NOLA Defender: Student Loan Rates Set to Double, Landrieu Pushes Back
School is out for the summer, but Congress has a crucial exam on student loans. Sen. Mary Landrieu released a statement this week declaring that she was going to fight a set hike in subsidized student loan rates, doubling the rate of interest and potentially costing university students thousands more a year.
On July 1, interest rates on government-backed student loans are set to double from 3.4 percent to 6.8 percent. Congress has so far been unable to act, but officials in the Beltway said there is a chance a deal could be brokered following next week's July 4 recess. Along with 37 other senators Landrieu was a co-sponsor of the Keep Student Loans Affordable. The proposed law, which was rushed out Thursday, would extend the current 3.4 percent rate for one year if passed.
As college funds are continuously cut, the schools are forced to find ways to pay for the discrepancies, and this often comes in the form of rising costs for students, including but not limited to tuition. That being said, the fight for student loan costs, and how they are subsidized, can make or break a student's career, not to mention the student's ability to pay the bill back years later.
In Louisiana, average student loan debt is now $22,921, and nationally, student debt loan debt exceeds $1 trillion and outranks credit card debt. And with the recent announcement that rates are set to double it would cost students (those with federally subsidized Stafford loans) $1,000 more each year, on top of those other rising costs. The skyrocketing rates could affect more than 83,000 Louisiana students, Landrieu said.
"The federal government should not be making a profit on the backs of students. This increasing debt poses a potential risk to the economy," Landrieu said in a statement. "When people shoulder heavier debt, they delay purchasing a home, buying a car, starting a family or a business and saving for retirement."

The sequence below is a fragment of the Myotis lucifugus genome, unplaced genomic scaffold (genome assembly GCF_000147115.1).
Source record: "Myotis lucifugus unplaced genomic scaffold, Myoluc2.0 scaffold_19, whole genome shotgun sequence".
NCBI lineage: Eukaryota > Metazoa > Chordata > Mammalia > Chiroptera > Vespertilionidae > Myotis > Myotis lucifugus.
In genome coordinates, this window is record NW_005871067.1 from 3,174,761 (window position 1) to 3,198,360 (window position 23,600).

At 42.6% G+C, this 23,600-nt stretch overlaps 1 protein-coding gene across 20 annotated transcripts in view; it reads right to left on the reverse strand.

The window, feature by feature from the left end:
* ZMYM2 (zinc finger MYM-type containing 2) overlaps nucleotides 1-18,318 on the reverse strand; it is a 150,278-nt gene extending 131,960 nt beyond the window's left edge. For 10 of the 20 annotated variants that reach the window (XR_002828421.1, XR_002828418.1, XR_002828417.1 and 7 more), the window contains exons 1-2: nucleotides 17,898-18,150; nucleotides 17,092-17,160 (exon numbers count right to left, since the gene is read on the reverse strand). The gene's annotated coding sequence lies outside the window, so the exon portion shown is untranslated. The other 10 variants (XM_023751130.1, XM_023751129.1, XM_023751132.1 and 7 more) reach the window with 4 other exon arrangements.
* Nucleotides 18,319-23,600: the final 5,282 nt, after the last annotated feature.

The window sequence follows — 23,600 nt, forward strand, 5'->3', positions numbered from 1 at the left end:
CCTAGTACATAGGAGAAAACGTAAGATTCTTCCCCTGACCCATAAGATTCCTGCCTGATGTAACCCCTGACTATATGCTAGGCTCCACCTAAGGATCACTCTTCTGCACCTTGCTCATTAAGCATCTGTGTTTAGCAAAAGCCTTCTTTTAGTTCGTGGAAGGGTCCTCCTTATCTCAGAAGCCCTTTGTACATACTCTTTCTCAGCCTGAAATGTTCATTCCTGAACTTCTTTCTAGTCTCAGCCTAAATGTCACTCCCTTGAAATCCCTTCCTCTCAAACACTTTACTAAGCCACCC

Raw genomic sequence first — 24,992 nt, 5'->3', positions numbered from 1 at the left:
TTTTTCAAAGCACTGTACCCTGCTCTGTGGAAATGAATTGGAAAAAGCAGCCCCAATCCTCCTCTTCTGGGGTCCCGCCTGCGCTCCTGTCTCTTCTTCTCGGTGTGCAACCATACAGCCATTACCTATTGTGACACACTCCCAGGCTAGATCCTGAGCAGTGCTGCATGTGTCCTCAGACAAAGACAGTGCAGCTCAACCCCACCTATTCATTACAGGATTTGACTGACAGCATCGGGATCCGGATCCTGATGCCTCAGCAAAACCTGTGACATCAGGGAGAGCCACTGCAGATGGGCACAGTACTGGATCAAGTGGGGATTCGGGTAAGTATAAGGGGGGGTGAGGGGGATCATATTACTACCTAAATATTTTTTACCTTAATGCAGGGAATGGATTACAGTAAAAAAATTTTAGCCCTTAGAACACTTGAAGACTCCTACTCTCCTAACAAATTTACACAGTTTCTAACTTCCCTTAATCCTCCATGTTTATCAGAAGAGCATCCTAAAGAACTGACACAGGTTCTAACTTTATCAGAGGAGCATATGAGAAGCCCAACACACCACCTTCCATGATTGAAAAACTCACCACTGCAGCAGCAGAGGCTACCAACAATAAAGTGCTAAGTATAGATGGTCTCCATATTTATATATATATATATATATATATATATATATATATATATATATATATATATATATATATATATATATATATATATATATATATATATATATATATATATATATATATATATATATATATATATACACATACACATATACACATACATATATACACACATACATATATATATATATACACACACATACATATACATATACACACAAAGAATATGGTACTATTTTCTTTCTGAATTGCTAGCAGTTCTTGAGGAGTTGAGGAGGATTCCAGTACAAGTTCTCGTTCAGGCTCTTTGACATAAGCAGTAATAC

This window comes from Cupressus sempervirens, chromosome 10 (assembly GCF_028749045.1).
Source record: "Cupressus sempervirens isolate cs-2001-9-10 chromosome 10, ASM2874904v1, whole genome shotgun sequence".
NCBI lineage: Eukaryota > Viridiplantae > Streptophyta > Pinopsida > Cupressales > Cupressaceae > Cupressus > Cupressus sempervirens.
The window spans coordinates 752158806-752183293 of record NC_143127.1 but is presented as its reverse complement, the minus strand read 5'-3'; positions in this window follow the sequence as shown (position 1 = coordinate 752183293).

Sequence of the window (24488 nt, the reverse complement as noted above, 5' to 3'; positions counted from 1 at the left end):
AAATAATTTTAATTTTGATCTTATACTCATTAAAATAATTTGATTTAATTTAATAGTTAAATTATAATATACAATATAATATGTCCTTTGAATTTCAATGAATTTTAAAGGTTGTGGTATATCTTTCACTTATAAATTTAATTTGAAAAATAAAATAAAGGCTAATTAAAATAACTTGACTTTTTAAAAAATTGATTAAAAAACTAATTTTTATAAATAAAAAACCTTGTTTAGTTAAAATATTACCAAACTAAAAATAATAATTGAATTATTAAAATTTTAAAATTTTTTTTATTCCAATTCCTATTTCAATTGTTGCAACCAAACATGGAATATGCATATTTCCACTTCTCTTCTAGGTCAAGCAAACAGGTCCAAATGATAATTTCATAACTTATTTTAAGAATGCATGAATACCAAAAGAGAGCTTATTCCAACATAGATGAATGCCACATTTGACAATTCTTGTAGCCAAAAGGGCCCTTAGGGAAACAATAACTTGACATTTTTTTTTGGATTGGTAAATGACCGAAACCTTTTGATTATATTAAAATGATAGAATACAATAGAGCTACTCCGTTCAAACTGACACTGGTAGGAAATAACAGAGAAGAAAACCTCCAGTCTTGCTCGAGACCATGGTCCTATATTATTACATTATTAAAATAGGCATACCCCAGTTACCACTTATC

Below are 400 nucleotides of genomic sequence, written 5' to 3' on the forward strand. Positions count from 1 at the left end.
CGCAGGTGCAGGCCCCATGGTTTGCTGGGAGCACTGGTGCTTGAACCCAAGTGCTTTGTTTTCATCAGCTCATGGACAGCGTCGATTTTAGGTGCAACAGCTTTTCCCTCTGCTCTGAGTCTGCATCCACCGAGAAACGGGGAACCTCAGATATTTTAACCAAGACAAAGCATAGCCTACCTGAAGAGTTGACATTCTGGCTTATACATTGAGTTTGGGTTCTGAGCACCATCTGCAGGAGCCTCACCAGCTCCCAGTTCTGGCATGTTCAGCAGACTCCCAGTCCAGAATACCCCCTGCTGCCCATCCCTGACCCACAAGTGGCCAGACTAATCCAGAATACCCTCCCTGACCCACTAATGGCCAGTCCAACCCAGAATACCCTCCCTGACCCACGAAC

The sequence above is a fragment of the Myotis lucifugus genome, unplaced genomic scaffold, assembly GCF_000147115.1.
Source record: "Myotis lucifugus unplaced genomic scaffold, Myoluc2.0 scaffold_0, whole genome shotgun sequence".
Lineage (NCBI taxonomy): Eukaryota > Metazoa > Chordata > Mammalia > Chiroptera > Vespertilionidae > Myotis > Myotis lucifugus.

Last year, the federal government made $50 billion on student loans, according to Landrieu's figures.
The Baton Rouge Area Chamber recently released a report that said that Louisiana funds its higher education institutions less than other Southern states, and that since 2009, the state has consistently decreased funding. As a result, even LSU's total per-pupil funding and self-generated funding from tuition and fees is lower than other top public research universities in the South, and the school is also funded below its peer universities. If these costs were to be passed on to students, the financial burden could keep Louisiana students, otherwise capable of competing scholastically, out of a University environment.
"If we want to stay competitive in this global age, we must keep college affordable for students and their families. This is one of the smartest investments we can make. Having a quality, higher education is part of the American dream and an important value to many families in Louisiana," Sen. Landrieu said. "We cannot allow the rates on these loans to double."